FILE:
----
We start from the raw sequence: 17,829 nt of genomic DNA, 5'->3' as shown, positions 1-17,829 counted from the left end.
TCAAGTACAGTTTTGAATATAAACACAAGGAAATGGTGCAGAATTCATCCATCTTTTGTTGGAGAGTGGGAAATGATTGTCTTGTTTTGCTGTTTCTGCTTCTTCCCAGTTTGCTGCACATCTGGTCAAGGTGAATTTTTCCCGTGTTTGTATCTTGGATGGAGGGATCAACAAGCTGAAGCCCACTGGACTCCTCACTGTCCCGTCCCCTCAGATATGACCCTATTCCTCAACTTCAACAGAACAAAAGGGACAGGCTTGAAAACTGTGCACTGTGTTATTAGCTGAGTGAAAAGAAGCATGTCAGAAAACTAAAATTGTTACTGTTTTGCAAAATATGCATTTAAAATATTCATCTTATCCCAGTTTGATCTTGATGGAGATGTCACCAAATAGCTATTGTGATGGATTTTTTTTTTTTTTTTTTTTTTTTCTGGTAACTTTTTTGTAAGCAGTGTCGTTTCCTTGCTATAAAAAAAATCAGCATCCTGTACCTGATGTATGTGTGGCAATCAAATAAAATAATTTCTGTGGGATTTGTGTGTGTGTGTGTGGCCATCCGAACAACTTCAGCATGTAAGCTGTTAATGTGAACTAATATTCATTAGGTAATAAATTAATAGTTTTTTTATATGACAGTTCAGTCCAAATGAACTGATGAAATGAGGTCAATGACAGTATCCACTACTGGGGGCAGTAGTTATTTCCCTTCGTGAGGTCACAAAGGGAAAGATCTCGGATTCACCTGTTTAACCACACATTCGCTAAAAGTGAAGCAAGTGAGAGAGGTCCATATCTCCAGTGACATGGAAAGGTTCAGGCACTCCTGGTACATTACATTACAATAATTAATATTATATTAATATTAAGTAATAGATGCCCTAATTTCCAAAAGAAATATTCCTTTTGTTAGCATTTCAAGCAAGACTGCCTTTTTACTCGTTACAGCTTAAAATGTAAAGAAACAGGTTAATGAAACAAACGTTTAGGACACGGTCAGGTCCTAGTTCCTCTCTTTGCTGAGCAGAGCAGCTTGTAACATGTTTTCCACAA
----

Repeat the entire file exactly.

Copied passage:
We start from the raw sequence: 17,829 nt of genomic DNA, 5'->3' as shown, positions 1-17,829 counted from the left end.
TCAAGTACAGTTTTGAATATAAACACAAGGAAATGGTGCAGAATTCATCCATCTTTTGTTGGAGAGTGGGAAATGATTGTCTTGTTTTGCTGTTTCTGCTTCTTCCCAGTTTGCTGCACATCTGGTCAAGGTGAATTTTTCCCGTGTTTGTATCTTGGATGGAGGGATCAACAAGCTGAAGCCCACTGGACTCCTCACTGTCCCGTCCCCTCAGATATGACCCTATTCCTCAACTTCAACAGAACAAAAGGGACAGGCTTGAAAACTGTGCACTGTGTTATTAGCTGAGTGAAAAGAAGCATGTCAGAAAACTAAAATTGTTACTGTTTTGCAAAATATGCATTTAAAATATTCATCTTATCCCAGTTTGATCTTGATGGAGATGTCACCAAATAGCTATTGTGATGGATTTTTTTTTTTTTTTTTTTTTTTTCTGGTAACTTTTTTGTAAGCAGTGTCGTTTCCTTGCTATAAAAAAAATCAGCATCCTGTACCTGATGTATGTGTGGCAATCAAATAAAATAATTTCTGTGGGATTTGTGTGTGTGTGTGTGGCCATCCGAACAACTTCAGCATGTAAGCTGTTAATGTGAACTAATATTCATTAGGTAATAAATTAATAGTTTTTTTATATGACAGTTCAGTCCAAATGAACTGATGAAATGAGGTCAATGACAGTATCCACTACTGGGGGCAGTAGTTATTTCCCTTCGTGAGGTCACAAAGGGAAAGATCTCGGATTCACCTGTTTAACCACACATTCGCTAAAAGTGAAGCAAGTGAGAGAGGTCCATATCTCCAGTGACATGGAAAGGTTCAGGCACTCCTGGTACATTACATTACAATAATTAATATTATATTAATATTAAGTAATAGATGCCCTAATTTCCAAAAGAAATATTCCTTTTGTTAGCATTTCAAGCAAGACTGCCTTTTTACTCGTTACAGCTTAAAATGTAAAGAAACAGGTTAATGAAACAAACGTTTAGGACACGGTCAGGTCCTAGTTCCTCTCTTTGCTGAGCAGAGCAGCTTGTAACATGTTTTCCACAA